Brian Pillman passed away at thirty-five years of age of arteriosclerotic heart disease. Following his football career, he spent two years in Stampede Wrestling before arriving in WCW. He only spent two years in WWE before tragically passing away. Eric Bischoff recently spoke about Pillman on 83 Weeks where he said the goal with Pillman was always to make a WCW return.

“Brian told me that he had a shot to go to WWF and I told him to go,” Bischoff said. “Brian Pillman and I stayed in contact the entire time he was in WWF. He wanted to make sure that he can make his way back to WCW. That was his goal. Was he working me and just calling me while being on the road and maintaining a good relationship while checking in with me? Maybe, but we were able to maintain a good relationship while he was there.”

The plan was to let the Loose Cannon persona play out in other promotions outside of WCW and raise the value of Pillman’s name. Then he could come back to WCW and Bischoff would have more of a reason to pay Pillman the big money he was asking for.

“The agreement that Brian and I had was that let’s play out this character out here in WCW and when it is time to go it’s time to go. Go out and get yourself over either in ECW or WWF, wherever you end up and then let’s bring you back and then I can justify the money that you wanted. That was it. There was nothing more or nothing less to it than that. It was a cooperative kind of thing.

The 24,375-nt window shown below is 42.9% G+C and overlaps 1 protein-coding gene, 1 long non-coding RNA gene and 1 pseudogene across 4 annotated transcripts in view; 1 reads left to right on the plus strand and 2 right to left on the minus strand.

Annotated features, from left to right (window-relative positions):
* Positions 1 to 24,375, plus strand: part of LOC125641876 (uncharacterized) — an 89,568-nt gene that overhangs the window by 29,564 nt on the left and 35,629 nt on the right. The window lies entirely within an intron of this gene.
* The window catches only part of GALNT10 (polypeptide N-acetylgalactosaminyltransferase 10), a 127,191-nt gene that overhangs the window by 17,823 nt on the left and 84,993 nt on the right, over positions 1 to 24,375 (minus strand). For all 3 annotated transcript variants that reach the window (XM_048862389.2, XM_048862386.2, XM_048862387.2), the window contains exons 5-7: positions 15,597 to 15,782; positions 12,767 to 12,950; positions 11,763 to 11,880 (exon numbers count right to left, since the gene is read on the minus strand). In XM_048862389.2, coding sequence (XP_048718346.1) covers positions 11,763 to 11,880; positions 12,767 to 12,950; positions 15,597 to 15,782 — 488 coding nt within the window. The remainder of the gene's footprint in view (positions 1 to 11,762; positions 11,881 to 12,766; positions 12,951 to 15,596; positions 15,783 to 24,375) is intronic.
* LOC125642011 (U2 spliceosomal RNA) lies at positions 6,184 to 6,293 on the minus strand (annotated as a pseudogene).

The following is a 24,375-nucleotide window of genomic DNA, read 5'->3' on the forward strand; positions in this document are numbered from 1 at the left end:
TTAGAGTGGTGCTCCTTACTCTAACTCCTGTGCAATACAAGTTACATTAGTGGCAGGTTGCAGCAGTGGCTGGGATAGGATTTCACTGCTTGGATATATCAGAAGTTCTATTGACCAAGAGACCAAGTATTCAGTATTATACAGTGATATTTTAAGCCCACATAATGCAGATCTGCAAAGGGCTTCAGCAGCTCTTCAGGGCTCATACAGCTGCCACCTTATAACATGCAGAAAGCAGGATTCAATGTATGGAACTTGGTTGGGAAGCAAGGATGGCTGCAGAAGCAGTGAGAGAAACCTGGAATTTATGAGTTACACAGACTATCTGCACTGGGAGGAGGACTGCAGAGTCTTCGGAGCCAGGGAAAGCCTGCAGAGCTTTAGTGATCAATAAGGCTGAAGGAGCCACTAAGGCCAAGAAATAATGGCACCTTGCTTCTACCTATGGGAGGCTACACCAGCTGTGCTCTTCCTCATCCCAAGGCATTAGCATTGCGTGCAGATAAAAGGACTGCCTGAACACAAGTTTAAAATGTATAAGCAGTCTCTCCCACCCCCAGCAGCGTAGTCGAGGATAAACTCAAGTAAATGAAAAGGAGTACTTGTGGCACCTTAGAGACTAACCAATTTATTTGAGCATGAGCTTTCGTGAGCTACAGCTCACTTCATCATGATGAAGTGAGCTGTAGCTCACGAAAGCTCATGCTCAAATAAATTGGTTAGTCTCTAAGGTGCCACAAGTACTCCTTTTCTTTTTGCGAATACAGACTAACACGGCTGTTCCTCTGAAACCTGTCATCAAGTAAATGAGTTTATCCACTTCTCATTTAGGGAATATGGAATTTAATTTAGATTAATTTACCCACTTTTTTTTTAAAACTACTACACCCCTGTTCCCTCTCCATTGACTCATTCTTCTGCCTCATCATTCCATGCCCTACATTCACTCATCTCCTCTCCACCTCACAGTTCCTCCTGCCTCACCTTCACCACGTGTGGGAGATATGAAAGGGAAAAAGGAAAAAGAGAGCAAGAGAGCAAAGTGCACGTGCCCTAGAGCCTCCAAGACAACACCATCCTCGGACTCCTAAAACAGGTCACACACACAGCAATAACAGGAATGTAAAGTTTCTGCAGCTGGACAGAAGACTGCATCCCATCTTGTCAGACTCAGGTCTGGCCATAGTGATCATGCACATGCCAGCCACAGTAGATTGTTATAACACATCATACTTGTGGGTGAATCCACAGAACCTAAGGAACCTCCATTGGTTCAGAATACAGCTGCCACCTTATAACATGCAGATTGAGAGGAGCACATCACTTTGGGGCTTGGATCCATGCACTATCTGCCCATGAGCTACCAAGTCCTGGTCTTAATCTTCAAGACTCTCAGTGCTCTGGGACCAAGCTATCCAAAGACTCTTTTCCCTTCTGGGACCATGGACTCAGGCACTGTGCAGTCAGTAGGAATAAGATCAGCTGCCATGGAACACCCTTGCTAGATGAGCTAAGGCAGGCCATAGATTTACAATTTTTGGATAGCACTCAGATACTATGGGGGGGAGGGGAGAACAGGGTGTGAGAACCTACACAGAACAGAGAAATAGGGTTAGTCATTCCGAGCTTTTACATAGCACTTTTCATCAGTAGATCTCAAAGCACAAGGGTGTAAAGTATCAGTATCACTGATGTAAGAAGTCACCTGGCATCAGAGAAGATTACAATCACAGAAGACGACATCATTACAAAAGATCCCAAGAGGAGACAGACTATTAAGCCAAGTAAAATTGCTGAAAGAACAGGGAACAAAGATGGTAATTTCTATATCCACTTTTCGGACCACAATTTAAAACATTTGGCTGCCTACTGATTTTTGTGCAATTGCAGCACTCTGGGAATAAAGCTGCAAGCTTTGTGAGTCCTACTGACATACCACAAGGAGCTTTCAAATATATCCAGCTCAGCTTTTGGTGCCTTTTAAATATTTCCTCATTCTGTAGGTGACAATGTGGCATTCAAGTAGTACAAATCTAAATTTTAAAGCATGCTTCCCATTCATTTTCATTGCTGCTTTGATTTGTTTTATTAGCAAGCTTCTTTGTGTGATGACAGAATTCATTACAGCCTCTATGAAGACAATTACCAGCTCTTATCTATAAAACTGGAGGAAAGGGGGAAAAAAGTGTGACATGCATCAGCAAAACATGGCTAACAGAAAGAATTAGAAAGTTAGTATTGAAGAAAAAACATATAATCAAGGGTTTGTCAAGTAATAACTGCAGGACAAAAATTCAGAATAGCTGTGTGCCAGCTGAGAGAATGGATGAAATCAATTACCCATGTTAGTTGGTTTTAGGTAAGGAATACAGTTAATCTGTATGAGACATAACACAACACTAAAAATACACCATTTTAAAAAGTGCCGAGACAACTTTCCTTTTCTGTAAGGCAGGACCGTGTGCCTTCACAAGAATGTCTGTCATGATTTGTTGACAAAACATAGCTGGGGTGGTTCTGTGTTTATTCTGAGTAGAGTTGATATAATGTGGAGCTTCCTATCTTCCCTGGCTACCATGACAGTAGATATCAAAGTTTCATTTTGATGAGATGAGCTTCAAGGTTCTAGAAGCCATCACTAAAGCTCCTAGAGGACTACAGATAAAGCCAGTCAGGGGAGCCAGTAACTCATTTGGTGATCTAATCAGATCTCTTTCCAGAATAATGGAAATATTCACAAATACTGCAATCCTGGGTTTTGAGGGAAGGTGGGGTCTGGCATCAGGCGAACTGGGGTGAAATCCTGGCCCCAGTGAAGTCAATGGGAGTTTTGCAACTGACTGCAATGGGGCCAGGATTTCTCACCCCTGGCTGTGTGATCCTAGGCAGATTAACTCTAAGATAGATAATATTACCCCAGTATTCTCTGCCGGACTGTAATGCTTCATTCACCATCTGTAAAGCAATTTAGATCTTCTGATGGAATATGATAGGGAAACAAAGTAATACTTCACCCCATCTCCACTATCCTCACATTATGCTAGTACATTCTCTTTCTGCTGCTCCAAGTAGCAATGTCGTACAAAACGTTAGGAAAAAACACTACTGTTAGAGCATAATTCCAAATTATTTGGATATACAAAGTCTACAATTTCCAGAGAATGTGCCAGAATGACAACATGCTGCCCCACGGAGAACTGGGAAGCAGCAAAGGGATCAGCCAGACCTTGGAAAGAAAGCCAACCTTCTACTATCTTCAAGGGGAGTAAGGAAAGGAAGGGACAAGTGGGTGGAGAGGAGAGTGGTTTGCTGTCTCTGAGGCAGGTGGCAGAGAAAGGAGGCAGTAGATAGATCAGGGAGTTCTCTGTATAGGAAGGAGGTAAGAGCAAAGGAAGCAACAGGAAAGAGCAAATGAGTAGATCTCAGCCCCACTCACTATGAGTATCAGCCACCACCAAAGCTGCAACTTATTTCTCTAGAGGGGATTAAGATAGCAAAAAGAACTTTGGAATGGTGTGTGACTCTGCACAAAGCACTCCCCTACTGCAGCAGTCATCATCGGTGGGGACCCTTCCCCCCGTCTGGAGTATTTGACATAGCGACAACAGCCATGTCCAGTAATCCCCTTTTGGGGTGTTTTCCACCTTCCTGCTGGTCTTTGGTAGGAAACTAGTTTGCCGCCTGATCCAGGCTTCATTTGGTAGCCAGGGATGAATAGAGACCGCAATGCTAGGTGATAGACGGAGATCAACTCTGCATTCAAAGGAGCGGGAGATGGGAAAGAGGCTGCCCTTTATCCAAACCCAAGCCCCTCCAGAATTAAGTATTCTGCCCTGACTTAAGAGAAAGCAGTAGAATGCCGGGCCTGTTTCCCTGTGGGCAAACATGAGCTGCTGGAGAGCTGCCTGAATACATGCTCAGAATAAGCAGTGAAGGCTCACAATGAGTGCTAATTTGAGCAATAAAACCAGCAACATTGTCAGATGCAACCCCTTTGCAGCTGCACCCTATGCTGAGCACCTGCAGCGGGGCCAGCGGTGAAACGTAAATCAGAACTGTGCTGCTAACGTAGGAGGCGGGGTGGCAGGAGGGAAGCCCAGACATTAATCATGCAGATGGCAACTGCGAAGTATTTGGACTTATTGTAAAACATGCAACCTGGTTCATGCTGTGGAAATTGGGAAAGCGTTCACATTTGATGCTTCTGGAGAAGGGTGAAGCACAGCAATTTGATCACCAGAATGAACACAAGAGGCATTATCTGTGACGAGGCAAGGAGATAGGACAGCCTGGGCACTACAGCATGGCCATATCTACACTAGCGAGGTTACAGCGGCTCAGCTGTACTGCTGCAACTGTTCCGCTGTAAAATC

“All we were doing at the point was letting it play out. That was all. Brian Pillman did not want to stay. We weren’t going to get him over.”

Bischoff knew he couldn’t justify paying Pillman’s price tag just by changing his gimmick on WCW’s television product. Therefore, he let Pillman go rather than killing his character on television and releasing him later. Bischoff knew Pillman had something with his Loose Cannon moniker. The only problem was he had to get over elsewhere in order to really pull off his plan.

“He wasn’t going to become The Loose Cannon and then qualify for double the salary that he was asking for,” Bischoff continued. “There was nothing that we were able to do for him to justify doubling his salary, so the next option, I guess it that sounds stupid to the listeners. The next option would have been to bury him or cut him loose with five months left in his contract.

“I believe that idea would be even dumber, as opposed to saying, look, here’s a guy I like. Here’s a character that could work. Let’s leave on good terms and let the storyline play itself out where he gets so crazy that I have to fire him so that there is at least logic to it, and if there’s a way for him to get over to justify giving him the money that he wants, great! I would have been happy to do it because I like him and I believe in him. That was all there is to it.”

Peter Bahi contributed to this article.

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